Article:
A Commitment to Excellence

The Right Stuff

This coming May, a very special group of seventh-graders from Texas will be visiting Harvard. Conventional wisdom has deemed that students like them—underprivileged African-American and Hispanic children from the inner city—cannot succeed in public schools. Forgive them if they find such generalizations to be offensive and wholly untrue. Indeed, our educational establishment would do well to note the accomplishments of schools such as their academy in Houston, a founding member of the Knowledge Is Power Program (KIPP).

As Winthrop Professor of History Stephan Thernstrom and his wife, Abigail, detail in their new book, No Excuses: Closing the Racial Gap in Learning, KIPP schools are among the few bright spots in urban public education today. Roughly 80 percent of them are charter schools, while the rest are very similar “contract” schools.

KIPP was born in 1994, the brainchild of “Teach for America” alumni Mike Feinberg and Dave Levin. It started as a program for fifth-graders at Houston’s Garcia Elementary School. In 1995, the first KIPP-only schools opened in Houston and the South Bronx.

These trailblazers eventually grew to include students in grades 5-8. Their triumphs have been incredible. Since its launch, KIPP Academy Houston has been dubbed an “Exemplary School” by the Texas Education Agency every single year. Its students invariably score well above the national average on standardized tests. Youngsters at KIPP Academy New York have likewise consistently outperformed—by a wide margin—the other pupils in their district and city on statewide exams.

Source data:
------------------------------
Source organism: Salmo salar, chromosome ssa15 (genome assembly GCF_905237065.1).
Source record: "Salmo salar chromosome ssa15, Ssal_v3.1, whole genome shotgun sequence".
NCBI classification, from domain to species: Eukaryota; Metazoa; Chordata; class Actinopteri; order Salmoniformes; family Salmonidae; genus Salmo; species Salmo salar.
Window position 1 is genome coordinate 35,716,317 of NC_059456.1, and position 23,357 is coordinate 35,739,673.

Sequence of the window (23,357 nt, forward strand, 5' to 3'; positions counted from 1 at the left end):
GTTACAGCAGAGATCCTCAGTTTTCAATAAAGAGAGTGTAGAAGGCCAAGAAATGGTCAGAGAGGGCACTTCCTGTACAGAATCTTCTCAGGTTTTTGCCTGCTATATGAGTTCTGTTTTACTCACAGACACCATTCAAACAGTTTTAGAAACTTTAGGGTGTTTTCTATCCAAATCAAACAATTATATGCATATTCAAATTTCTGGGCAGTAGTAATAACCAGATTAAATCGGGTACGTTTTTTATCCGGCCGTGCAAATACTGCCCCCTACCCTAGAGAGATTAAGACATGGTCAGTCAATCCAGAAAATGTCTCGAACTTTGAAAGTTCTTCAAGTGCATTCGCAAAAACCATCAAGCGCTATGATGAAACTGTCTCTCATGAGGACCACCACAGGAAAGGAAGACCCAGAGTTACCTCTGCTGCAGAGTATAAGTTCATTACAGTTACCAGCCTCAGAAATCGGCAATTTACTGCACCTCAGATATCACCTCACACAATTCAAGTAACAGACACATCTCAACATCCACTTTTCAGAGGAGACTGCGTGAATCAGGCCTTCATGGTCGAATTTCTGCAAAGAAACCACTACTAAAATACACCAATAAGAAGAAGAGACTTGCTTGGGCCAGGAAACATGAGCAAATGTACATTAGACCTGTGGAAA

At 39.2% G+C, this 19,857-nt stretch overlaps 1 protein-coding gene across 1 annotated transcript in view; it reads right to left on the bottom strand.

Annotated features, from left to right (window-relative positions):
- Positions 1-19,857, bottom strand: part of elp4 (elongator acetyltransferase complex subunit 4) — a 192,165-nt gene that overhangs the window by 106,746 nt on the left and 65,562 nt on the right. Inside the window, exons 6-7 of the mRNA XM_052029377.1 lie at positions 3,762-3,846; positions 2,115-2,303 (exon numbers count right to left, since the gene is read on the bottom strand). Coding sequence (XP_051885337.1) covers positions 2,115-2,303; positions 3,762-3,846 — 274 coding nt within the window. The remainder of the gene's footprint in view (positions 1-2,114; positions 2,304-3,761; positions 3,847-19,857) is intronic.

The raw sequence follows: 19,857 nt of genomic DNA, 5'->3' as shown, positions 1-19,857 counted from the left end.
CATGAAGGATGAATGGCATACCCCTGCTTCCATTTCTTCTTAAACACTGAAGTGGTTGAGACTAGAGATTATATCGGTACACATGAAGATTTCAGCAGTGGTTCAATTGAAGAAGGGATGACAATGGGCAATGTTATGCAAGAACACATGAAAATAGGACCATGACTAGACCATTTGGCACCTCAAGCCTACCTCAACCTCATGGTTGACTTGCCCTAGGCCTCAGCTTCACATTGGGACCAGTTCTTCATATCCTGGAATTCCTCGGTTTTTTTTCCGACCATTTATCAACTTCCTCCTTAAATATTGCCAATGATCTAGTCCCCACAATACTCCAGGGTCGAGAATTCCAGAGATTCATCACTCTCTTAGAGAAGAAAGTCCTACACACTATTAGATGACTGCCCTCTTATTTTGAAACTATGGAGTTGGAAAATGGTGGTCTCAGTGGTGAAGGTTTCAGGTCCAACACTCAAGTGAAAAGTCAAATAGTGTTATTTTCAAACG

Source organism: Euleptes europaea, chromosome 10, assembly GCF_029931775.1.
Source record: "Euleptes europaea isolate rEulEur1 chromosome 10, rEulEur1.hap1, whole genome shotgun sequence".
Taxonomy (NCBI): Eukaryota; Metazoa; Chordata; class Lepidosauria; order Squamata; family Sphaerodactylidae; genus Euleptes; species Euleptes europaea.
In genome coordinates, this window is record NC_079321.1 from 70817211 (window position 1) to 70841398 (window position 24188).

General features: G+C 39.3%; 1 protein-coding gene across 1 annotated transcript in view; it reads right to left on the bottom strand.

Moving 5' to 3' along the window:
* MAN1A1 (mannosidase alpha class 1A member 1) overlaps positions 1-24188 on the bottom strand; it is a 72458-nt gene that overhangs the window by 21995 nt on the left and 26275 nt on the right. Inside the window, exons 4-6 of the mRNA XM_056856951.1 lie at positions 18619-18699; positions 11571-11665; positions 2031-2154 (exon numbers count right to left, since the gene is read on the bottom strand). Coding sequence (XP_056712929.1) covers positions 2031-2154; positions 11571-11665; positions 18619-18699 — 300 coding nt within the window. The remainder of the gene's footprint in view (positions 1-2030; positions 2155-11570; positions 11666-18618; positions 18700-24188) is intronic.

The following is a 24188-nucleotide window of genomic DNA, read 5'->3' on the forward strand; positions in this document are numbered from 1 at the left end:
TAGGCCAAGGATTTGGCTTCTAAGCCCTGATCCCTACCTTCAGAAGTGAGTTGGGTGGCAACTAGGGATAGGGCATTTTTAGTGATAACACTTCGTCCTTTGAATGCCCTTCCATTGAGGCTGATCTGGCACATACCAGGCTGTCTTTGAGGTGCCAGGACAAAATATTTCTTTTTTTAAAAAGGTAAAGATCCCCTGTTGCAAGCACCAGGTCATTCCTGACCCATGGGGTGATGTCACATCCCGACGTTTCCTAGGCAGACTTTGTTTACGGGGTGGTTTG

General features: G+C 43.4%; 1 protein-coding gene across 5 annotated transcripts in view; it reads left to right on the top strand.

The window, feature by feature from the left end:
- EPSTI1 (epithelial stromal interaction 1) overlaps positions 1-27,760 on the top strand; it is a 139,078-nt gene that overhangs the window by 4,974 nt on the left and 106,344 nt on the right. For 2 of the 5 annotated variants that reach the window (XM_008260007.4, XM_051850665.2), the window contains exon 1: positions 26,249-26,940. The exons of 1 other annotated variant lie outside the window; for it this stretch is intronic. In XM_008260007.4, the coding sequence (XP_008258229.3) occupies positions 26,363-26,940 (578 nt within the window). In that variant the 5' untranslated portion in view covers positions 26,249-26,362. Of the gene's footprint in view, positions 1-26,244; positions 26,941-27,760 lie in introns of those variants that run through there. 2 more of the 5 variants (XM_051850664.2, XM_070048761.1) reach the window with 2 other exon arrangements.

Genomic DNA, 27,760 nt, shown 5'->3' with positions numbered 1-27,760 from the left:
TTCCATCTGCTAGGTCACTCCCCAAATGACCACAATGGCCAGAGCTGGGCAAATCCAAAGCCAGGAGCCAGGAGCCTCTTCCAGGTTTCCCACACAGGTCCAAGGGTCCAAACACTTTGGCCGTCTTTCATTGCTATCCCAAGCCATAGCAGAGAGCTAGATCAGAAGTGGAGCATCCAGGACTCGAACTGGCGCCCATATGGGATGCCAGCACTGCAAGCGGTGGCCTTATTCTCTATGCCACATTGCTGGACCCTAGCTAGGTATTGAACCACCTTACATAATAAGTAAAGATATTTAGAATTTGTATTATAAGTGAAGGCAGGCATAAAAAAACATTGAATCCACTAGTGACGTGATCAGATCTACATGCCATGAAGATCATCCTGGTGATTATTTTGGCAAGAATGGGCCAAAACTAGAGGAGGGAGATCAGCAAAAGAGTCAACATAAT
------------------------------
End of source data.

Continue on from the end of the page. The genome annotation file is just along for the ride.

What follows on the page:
The KIPP formula is very basic: its schools thrive on a culture of hard work, discipline, accountability and incentives. Students, parents and teachers are all required to sign a “Commitment to Excellence” form, in which they promise to fulfill their respective obligations. The school day is long, beginning at 7:25 a.m. and lasting until 5:00 p.m. “KIPPsters” (as they’re known) also typically put in four hours on Saturdays. This may sound excessively rigorous, but every director or teacher I spoke with emphasized how enthusiastically the students respond. “The best compliment we’ve received in recent years,” KIPP-Houston school leader Elliott Witney tells me, “was when someone said we reminded them of a small college.” Witney’s students are the ones who will be visiting Cambridge this spring—as a reward for their dedication.


Today there are over 30 KIPP schools, several of which opened this past August. Not all are located in cities; some have been founded in impoverished rural areas. They generally start with a fifth-grade class and then add the next one annually until they have grades 5-8 filled. Most schools are totally independent of the districts in which they reside, and are thus freed from onerous administrative constraints.